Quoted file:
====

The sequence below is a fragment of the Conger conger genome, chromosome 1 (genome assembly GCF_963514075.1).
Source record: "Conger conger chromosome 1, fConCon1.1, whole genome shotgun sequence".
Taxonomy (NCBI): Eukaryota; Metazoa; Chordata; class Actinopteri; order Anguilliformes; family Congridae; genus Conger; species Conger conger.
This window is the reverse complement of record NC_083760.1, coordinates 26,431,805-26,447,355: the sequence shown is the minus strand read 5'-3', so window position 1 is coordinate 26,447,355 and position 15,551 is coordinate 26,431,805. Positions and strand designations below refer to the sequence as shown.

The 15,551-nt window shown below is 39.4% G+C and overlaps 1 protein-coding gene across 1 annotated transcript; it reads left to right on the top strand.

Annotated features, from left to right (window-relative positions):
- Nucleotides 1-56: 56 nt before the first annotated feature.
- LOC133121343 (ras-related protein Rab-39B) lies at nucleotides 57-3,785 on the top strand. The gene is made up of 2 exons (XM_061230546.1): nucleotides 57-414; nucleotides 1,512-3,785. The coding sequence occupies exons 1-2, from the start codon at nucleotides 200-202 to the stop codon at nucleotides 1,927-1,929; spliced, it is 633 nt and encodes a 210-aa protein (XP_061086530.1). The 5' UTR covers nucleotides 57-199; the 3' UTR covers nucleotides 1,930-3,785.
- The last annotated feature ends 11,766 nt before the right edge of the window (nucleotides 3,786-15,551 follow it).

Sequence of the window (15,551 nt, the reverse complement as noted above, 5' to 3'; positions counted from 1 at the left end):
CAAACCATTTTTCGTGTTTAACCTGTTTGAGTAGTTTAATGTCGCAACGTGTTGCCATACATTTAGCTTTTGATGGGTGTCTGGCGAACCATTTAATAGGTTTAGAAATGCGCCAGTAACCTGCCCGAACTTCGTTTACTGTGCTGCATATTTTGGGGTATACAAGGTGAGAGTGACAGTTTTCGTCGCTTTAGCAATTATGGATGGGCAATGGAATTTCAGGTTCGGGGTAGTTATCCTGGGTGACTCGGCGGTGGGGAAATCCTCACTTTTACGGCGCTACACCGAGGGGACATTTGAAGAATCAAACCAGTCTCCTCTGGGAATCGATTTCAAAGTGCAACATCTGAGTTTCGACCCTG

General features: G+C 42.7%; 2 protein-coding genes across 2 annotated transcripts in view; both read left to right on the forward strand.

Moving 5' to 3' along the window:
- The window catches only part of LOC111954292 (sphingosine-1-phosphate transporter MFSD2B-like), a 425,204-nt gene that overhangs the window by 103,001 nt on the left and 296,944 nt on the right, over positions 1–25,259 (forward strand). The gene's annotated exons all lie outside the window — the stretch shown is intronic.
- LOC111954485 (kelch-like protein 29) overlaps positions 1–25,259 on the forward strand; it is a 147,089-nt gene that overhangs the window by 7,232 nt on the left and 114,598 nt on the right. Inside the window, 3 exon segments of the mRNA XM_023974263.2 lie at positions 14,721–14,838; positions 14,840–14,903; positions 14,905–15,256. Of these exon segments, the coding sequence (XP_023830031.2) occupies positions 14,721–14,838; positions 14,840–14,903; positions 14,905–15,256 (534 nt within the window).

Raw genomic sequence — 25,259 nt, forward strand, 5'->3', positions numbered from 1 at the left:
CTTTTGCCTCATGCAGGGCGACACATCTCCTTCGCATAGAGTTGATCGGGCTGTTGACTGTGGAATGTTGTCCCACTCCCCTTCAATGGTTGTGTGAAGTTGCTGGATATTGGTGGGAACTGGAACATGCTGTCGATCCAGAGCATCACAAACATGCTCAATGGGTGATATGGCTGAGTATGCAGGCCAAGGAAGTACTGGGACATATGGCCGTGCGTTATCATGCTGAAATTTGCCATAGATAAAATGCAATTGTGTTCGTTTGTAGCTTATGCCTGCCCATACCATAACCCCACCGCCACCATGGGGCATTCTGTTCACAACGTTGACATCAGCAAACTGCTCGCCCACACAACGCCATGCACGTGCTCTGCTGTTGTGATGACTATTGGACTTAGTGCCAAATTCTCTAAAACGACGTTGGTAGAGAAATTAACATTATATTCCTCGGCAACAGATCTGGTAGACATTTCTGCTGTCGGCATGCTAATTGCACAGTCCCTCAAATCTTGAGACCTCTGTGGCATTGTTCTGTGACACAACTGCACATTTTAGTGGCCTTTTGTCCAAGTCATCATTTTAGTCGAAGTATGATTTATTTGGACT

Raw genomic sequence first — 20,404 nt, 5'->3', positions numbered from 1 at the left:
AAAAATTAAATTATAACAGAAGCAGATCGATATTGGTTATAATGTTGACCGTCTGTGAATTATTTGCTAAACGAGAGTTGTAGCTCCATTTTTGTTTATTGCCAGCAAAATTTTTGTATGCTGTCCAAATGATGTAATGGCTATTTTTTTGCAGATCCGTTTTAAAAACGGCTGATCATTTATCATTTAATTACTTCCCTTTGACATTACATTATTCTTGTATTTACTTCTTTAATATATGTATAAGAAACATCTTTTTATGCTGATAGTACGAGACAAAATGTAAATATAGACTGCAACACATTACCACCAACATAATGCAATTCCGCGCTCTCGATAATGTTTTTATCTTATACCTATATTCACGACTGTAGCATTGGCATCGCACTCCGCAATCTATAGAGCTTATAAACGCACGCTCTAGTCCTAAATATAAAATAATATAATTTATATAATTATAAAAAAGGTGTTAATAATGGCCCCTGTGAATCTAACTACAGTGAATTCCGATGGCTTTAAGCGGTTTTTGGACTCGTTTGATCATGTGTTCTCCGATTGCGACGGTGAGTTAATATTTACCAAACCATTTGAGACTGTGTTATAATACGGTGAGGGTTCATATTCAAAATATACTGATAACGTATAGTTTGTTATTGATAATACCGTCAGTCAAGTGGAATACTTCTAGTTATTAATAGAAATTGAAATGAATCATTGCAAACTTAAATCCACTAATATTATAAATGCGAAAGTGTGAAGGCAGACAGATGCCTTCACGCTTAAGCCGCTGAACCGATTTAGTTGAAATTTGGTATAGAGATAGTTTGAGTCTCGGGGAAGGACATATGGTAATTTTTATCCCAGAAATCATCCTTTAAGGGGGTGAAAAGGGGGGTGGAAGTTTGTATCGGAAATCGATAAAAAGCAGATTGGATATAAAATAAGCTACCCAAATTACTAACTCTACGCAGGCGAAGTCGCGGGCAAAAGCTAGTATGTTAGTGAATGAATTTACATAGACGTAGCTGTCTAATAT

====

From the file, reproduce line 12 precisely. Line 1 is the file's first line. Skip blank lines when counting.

General features: G+C 42.7%; 2 protein-coding genes across 2 annotated transcripts in view; both read left to right on the forward strand.